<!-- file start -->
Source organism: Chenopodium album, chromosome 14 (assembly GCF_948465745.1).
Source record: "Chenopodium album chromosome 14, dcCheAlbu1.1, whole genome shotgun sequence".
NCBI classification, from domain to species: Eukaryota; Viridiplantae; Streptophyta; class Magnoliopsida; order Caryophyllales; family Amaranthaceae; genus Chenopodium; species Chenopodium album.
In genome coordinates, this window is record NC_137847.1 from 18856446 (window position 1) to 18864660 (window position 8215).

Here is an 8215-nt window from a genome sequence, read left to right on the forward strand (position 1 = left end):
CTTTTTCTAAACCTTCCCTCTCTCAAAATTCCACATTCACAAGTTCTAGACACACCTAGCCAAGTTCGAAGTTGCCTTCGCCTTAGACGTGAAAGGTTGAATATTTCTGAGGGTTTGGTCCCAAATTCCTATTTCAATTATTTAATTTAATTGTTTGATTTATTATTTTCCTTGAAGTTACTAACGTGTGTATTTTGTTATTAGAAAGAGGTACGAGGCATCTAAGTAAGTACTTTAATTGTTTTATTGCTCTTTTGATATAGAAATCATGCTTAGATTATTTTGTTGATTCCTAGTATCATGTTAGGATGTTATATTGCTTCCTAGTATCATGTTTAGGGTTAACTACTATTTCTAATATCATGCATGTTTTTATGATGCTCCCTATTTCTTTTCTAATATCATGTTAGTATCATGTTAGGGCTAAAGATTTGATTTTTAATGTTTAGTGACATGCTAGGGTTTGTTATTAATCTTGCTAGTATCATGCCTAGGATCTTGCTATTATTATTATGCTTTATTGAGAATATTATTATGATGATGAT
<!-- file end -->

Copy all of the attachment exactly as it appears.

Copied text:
Source organism: Chenopodium album, chromosome 14 (assembly GCF_948465745.1).
Source record: "Chenopodium album chromosome 14, dcCheAlbu1.1, whole genome shotgun sequence".
NCBI classification, from domain to species: Eukaryota; Viridiplantae; Streptophyta; class Magnoliopsida; order Caryophyllales; family Amaranthaceae; genus Chenopodium; species Chenopodium album.
In genome coordinates, this window is record NC_137847.1 from 18856446 (window position 1) to 18864660 (window position 8215).

Here is an 8215-nt window from a genome sequence, read left to right on the forward strand (position 1 = left end):
CTTTTTCTAAACCTTCCCTCTCTCAAAATTCCACATTCACAAGTTCTAGACACACCTAGCCAAGTTCGAAGTTGCCTTCGCCTTAGACGTGAAAGGTTGAATATTTCTGAGGGTTTGGTCCCAAATTCCTATTTCAATTATTTAATTTAATTGTTTGATTTATTATTTTCCTTGAAGTTACTAACGTGTGTATTTTGTTATTAGAAAGAGGTACGAGGCATCTAAGTAAGTACTTTAATTGTTTTATTGCTCTTTTGATATAGAAATCATGCTTAGATTATTTTGTTGATTCCTAGTATCATGTTAGGATGTTATATTGCTTCCTAGTATCATGTTTAGGGTTAACTACTATTTCTAATATCATGCATGTTTTTATGATGCTCCCTATTTCTTTTCTAATATCATGTTAGTATCATGTTAGGGCTAAAGATTTGATTTTTAATGTTTAGTGACATGCTAGGGTTTGTTATTAATCTTGCTAGTATCATGCCTAGGATCTTGCTATTATTATTATGCTTTATTGAGAATATTATTATGATGATGAT